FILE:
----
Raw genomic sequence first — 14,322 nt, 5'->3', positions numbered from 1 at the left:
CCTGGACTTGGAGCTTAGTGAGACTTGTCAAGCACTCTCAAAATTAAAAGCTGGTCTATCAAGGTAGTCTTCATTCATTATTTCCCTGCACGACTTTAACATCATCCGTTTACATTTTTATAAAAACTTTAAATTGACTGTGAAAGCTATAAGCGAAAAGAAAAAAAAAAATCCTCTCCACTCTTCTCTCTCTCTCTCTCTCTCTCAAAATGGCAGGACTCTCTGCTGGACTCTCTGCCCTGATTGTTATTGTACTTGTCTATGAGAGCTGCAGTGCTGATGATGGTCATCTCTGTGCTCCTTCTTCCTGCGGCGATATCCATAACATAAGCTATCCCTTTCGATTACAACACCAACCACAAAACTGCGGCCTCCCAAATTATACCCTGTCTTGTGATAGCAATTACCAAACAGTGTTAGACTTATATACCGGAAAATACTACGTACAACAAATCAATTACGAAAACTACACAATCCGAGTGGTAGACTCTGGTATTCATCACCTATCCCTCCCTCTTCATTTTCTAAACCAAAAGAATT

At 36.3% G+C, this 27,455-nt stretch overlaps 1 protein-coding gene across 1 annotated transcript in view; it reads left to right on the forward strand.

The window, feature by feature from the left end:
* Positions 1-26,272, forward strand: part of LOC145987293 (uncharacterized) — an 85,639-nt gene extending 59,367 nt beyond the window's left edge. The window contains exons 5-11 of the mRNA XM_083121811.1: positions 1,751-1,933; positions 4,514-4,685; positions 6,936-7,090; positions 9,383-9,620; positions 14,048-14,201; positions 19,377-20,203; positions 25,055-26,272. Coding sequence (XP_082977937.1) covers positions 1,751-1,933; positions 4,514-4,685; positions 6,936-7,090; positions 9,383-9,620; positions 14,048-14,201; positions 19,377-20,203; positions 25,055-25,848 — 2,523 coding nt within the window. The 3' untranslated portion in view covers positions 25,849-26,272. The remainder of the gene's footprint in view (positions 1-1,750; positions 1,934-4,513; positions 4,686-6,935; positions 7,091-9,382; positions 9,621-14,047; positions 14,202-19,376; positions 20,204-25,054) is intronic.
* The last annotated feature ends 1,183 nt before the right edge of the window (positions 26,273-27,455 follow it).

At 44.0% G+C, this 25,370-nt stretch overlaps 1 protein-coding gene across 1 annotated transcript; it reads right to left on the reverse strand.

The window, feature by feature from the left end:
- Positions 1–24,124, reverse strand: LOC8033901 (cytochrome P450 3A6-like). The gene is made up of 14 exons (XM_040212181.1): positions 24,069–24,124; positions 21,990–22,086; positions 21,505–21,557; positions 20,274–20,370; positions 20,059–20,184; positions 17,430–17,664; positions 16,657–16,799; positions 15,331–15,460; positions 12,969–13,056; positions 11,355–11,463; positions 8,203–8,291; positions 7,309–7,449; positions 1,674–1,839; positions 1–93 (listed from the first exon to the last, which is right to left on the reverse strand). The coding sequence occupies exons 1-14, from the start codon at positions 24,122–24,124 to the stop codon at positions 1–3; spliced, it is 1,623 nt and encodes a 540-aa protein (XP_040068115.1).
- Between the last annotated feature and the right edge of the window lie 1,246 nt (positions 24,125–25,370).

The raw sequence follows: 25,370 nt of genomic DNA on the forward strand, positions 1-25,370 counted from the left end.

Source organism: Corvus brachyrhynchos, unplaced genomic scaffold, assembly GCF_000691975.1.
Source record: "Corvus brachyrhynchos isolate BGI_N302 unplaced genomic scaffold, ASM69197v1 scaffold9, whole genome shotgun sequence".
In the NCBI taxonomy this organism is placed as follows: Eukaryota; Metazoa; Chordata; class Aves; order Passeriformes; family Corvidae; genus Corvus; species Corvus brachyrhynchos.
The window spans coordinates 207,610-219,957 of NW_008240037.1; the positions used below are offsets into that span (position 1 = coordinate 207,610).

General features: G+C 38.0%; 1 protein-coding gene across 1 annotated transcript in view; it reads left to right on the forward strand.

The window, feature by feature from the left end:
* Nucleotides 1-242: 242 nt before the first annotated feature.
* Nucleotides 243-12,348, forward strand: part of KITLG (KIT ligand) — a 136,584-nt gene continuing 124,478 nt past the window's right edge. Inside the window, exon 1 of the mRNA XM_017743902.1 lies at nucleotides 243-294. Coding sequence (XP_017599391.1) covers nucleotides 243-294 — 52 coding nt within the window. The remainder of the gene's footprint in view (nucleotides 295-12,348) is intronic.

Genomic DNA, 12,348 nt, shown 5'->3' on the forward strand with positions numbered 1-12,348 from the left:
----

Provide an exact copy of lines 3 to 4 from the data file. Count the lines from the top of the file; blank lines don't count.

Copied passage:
At 36.3% G+C, this 27,455-nt stretch overlaps 1 protein-coding gene across 1 annotated transcript in view; it reads left to right on the forward strand.

The window, feature by feature from the left end: